Welcome back to The Flyover, your daily digest of what local media outlets and Twitter-ers are gabbing about.
Aldi Closure Leaves North with Few Grocery Options
Stressful news for North Siders: Aldi is permanently closing its north Minneapolis grocery store, and soon—5 p.m. on February 12. The news, initially posted in the Facebook group "Bringing Back the Northside," was shared on Twitter by Eric Moran (who we talked to last year about the plan to turn Victory Memorial into a roller rink). "Earlier this week I complained about North being a pharmacy desert, we are moving back towards grocery desert as well," Moran noted. He adds that the closure "leav[es] one larger-than-bodega size store in North (besides Cub)," meaning that yes, there's just "one medium and one large grocery for 70K people." We reached out to Aldi corporate to try and get some context around the closure—were sales down? Is it a staffing issue? What's going on here? Here’s what a spokesperson had to say:
“ALDI has made the difficult decision to close our store at 3120 Penn Avenue N. in Minneapolis due to the inability to renovate the store to accommodate our larger product range and our current lease term expiring. We will continue to proudly serve the residents of Minneapolis at our other area stores, including our store at 5620 Broadway Avenue, just a few miles from this location, as well as five other ALDI stores within a 15-minute drive of this location. We thank our customers for their years of loyalty at this location and look forward to seeing them in nearby stores soon.”
Hell Yes! A Rail Line Between Minneapolis and Duluth Could Happen.
Who wants to take a road trip without the road? We do. If the DFL-run state legislature gets its way, we’ll be able to do just that on the Northern Lights Express, a high-speed passenger rail that would take peeps from Minneapolis to Duluth, with stops along the way in Coon Rapids, Cambridge, and Hinckley. (Fun fact: Hinckley is a solid casino and concert town.) While folks in Minnesota have been burned many times by transportation pipe dreams, this proposal could actually get off the ground in the coming years. First, the Federal Railroad Administration already approved the plan in 2018 after an environmental review. Second, if we fund it, it would be eligible for an 80% federal matching grant. According to this MPR News piece, if the state allocates $99 million, it will unlock over $300 million in federal funding. “We know that this federal money is going to go to projects across the country, so we say let’s bring it here,” Sen. Jennifer McEwen (DFL-Duluth) reasoned during a recent meeting. Advocates are excited at the prospect of bringing in that sweet, sweet tourism dollar. Republicans aren’t feeling it, however, citing reliability and potential low ridership as reasons this might be a bum investment.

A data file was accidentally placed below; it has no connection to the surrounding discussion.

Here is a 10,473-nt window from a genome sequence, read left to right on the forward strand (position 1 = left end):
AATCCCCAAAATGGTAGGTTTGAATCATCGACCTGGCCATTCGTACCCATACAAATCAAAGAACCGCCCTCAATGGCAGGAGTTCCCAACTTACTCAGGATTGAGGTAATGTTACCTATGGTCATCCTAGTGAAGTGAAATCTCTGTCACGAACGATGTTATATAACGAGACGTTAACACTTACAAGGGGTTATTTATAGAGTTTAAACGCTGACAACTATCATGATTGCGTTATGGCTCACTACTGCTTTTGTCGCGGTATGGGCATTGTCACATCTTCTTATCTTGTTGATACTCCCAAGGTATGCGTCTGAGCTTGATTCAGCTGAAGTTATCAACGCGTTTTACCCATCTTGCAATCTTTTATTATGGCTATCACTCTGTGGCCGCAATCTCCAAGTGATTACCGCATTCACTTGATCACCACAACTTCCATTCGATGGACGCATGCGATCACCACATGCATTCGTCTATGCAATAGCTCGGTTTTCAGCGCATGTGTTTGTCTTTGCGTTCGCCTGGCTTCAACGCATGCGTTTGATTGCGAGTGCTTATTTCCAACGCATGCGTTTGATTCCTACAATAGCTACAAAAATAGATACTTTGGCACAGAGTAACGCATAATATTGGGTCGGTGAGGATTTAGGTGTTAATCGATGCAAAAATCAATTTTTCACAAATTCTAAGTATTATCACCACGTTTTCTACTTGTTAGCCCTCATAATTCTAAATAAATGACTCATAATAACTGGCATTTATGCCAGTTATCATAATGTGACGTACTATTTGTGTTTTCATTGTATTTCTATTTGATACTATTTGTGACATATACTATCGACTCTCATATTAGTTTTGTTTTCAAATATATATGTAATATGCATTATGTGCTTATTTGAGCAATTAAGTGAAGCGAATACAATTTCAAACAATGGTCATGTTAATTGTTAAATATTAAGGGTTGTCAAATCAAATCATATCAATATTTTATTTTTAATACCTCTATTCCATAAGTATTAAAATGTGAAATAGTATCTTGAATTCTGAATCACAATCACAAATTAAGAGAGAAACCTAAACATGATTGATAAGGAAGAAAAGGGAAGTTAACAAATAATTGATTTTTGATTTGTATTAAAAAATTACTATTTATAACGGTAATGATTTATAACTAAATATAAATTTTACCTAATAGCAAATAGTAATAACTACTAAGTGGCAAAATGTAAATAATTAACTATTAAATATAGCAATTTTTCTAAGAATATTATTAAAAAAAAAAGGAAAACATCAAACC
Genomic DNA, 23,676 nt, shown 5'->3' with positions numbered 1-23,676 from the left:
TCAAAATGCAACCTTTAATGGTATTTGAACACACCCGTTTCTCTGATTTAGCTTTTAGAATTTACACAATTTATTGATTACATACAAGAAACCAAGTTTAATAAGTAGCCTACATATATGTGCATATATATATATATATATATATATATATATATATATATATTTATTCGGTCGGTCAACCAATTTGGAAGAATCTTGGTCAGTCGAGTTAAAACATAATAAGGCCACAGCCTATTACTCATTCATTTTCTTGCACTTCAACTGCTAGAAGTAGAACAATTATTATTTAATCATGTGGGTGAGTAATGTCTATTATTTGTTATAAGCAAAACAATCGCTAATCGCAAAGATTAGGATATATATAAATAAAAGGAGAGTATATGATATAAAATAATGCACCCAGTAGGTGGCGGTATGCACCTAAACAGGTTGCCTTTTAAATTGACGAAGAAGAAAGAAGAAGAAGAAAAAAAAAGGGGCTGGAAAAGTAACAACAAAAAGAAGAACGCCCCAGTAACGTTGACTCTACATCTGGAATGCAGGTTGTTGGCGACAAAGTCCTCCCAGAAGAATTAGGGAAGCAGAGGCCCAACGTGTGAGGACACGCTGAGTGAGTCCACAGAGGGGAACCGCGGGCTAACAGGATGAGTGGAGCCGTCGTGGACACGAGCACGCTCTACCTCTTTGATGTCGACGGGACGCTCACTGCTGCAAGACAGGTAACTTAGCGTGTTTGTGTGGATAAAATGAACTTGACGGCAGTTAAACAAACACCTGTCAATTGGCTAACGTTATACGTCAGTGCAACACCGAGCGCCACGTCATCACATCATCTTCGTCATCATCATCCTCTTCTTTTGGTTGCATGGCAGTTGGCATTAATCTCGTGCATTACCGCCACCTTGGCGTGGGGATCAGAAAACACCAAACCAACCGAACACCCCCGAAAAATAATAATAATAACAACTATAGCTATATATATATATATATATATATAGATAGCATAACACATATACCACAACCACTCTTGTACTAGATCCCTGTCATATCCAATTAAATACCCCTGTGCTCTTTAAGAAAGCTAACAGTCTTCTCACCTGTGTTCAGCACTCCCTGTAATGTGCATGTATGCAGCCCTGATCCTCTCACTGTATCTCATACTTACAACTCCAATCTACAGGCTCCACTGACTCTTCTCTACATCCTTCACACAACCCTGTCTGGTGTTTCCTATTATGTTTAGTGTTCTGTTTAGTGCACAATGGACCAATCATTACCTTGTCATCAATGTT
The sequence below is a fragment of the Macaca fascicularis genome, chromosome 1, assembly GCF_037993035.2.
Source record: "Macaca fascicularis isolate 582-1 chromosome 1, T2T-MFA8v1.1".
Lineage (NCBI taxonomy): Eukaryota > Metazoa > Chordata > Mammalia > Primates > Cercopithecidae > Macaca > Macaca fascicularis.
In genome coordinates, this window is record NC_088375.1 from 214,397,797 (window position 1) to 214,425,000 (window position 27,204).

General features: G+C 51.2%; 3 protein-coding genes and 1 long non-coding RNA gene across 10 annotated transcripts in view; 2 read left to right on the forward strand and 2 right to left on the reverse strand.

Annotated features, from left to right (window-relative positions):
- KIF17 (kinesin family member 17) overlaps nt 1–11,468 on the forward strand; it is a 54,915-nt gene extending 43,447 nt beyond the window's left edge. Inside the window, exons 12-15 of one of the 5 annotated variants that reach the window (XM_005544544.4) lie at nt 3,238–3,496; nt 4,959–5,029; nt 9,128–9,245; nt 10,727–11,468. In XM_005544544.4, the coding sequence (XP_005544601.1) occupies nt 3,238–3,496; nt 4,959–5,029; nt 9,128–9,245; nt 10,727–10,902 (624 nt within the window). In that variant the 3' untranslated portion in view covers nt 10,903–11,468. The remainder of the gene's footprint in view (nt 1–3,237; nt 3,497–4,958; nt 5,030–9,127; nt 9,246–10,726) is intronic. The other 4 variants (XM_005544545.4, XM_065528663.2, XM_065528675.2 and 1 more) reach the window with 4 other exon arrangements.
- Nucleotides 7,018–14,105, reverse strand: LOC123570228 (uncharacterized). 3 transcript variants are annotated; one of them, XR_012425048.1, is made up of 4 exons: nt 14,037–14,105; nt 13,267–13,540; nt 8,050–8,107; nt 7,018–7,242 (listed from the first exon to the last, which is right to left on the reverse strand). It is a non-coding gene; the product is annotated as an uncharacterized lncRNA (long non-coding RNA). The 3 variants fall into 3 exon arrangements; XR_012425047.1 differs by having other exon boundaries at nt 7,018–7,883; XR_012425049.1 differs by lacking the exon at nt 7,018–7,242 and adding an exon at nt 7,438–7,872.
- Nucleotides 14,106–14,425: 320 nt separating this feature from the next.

Buttigieg: Edina Is “Not the Smallest” City in America
But. Appearing on the PBS NewsHour, Buttigieg praised four cities in the U.S. that did not have any pedestrian deaths in 2022: Jersey City and Hoboken in New Jersey; Evanston, Illinois; and… Edina, Minnesota. As Buttigieg put it, “They're not the biggest cities in America, but they're not the smallest either.” (The one-woman town of Monowi, Nebraska, is the smallest municipality in the U.S., according to this sweet NYT profile; Edina has roughly 53,317 more residents than Monowi.) Seems worth mentioning that one reason Edina has so few pedestrian deaths, however, is that it’s essentially unwalkable and, therefore, unwalked. If we’re going to learn how to make cities like Minneapolis and St. Paul safer for pedestrians, Edina is not going to be much help. (Alternate plan: Ask the pedestrians what they need.)
‘CCO Asks: Where Do Concerts Come From?
WCCO has a long-running series called Good Question. Tellingly, last night’s post-Grammy Awards segment—"From Beyoncé to Taylor Swift, how does Minnesota pull in the biggest musical acts?"—was filed elsewhere on the website. As a thinking person, you might intuit that, as the nation’s 16th largest metropolitan area, the Twin Cities metro, with its arenas, stadiums, and ballparks, is an obvious draw for international touring artists whose fortunes hinge on filling arenas, stadiums, and ballparks in populous areas. That’s more or less the thrust of Susan-Elizabeth Littlefield’s four-minute segment that explains the relationship between bookers, promoters, labels, and artists as if viewers were tiny children. "The Twin Cities get the big shows, and they are greeted with big enthusiasm," she says. "Because Minnesotans love their melodies.”
So begins the tedious journey that stops first, for some reason, at Electric Fetus, where a demographic that’s predisposed to liking music (music buyers) explain why they like music. Littlefield then informs viewers that "there's another preferred way to consume music, too.” That’s right: Concerts, the things that are different from recorded music, in that they’re live. The piece implants a bit of paranoia—aren’t we just… flyover land?—that’s assuaged by U.S. Bank Stadium’s assistant GM/booker, Anne Dunne. "We have Taylor Swift coming... you've been doing some booking,” Littlefield states to the person responsible for booking U.S. Bank Stadium. (Dunne is not pressed about the horseshit acoustics of her particular venue.) “The amount [of tickets that artists] can sell depends on the venue they choose,” Littlefield explains. Event attendees in event venue... hm, makes sense. Intelligence not sufficiently belittled? Check out this graph. I had to:
It really just keeps on going like this. Provided you’re masochists like us, stick around for the outro kicker.